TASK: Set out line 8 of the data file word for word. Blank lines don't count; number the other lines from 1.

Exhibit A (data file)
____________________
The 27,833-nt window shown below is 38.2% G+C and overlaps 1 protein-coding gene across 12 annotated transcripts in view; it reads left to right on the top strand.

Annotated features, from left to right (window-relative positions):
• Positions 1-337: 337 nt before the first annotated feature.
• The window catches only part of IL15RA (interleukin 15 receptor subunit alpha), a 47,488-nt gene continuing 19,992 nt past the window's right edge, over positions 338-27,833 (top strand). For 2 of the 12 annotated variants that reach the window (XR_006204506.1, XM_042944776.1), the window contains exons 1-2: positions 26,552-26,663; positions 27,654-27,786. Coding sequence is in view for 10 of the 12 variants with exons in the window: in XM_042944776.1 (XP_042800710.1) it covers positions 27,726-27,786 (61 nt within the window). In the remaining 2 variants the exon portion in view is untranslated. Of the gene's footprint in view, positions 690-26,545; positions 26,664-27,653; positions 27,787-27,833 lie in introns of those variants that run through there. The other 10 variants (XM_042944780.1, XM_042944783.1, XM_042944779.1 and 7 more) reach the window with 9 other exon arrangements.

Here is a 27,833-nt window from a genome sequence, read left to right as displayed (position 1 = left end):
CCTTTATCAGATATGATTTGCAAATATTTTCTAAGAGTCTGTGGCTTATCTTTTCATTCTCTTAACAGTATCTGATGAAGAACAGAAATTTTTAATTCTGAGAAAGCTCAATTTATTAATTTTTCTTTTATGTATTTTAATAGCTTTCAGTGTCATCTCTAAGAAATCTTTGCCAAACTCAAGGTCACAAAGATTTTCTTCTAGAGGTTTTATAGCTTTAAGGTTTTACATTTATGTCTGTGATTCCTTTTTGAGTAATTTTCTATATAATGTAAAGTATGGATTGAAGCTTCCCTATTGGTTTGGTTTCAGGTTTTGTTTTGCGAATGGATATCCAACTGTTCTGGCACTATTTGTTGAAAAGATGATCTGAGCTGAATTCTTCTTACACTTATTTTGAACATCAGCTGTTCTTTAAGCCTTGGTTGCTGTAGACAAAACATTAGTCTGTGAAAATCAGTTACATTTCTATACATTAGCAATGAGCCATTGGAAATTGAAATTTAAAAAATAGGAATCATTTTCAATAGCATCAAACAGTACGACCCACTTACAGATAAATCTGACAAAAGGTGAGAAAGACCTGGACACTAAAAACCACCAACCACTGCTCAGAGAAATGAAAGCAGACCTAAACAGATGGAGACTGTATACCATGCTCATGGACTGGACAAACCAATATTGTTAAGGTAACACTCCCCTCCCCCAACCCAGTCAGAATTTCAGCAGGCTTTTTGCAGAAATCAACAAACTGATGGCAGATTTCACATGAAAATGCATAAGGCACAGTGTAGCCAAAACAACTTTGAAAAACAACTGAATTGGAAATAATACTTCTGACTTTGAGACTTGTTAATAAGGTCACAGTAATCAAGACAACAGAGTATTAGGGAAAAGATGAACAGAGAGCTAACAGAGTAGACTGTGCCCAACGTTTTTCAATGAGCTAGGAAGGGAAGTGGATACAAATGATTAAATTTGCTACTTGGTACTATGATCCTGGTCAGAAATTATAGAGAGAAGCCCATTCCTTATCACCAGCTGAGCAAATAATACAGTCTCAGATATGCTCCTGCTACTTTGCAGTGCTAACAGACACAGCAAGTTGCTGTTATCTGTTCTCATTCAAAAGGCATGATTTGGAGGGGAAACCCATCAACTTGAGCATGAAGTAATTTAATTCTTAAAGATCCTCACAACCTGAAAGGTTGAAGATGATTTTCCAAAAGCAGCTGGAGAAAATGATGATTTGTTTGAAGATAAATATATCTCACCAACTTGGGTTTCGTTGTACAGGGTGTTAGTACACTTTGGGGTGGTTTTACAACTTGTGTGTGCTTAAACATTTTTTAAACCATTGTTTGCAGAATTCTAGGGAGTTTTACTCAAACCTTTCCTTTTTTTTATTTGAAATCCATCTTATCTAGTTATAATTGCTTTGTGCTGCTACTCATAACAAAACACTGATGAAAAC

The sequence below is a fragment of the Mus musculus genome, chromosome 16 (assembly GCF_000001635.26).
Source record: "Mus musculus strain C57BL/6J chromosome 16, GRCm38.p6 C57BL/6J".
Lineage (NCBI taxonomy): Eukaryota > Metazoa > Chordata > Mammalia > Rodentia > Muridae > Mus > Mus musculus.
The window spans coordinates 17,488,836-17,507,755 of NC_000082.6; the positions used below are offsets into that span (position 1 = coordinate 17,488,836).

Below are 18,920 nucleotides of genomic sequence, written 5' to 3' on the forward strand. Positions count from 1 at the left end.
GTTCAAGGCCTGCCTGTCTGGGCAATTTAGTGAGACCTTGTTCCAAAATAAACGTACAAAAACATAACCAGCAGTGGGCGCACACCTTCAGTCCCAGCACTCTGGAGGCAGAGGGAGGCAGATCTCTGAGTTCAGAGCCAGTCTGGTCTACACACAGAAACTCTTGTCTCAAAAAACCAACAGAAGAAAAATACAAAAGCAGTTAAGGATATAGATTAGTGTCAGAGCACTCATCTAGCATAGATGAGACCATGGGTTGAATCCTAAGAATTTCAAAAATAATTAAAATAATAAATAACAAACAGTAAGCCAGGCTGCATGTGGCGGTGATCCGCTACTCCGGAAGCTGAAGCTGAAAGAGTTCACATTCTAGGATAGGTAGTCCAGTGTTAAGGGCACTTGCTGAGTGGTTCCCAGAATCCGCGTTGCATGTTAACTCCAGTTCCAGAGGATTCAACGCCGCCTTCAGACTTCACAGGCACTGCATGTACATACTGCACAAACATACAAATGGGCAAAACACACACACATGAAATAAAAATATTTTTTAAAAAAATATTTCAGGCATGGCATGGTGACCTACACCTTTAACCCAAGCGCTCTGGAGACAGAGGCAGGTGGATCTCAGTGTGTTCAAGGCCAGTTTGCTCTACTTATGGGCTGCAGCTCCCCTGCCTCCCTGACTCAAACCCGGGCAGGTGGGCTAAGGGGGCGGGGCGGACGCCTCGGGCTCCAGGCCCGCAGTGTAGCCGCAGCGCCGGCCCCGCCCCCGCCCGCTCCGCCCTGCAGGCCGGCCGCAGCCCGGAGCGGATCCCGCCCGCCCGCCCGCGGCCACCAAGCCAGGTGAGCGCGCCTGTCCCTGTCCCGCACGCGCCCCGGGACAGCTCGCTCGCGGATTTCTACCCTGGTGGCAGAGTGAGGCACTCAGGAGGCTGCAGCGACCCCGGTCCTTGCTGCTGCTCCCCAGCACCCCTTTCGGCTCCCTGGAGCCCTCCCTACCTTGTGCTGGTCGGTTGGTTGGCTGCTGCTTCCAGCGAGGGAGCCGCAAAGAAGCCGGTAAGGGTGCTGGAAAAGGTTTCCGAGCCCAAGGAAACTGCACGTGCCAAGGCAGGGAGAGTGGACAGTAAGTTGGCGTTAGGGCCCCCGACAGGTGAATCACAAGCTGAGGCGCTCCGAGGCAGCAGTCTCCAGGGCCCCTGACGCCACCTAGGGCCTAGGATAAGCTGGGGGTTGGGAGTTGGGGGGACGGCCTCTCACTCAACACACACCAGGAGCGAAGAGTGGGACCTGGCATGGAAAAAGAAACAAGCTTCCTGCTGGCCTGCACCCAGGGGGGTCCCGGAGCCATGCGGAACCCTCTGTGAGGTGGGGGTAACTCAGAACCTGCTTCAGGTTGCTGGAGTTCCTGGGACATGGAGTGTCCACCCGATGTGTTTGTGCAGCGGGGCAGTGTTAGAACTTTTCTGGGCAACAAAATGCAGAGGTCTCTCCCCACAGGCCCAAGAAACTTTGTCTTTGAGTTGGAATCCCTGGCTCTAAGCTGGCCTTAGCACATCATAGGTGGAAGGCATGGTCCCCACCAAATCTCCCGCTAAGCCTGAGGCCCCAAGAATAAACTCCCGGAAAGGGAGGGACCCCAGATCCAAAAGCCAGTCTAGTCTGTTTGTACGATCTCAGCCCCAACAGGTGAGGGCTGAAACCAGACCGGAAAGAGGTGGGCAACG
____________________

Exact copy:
Source record: "Mus musculus strain C57BL/6J chromosome 16, GRCm38.p6 C57BL/6J".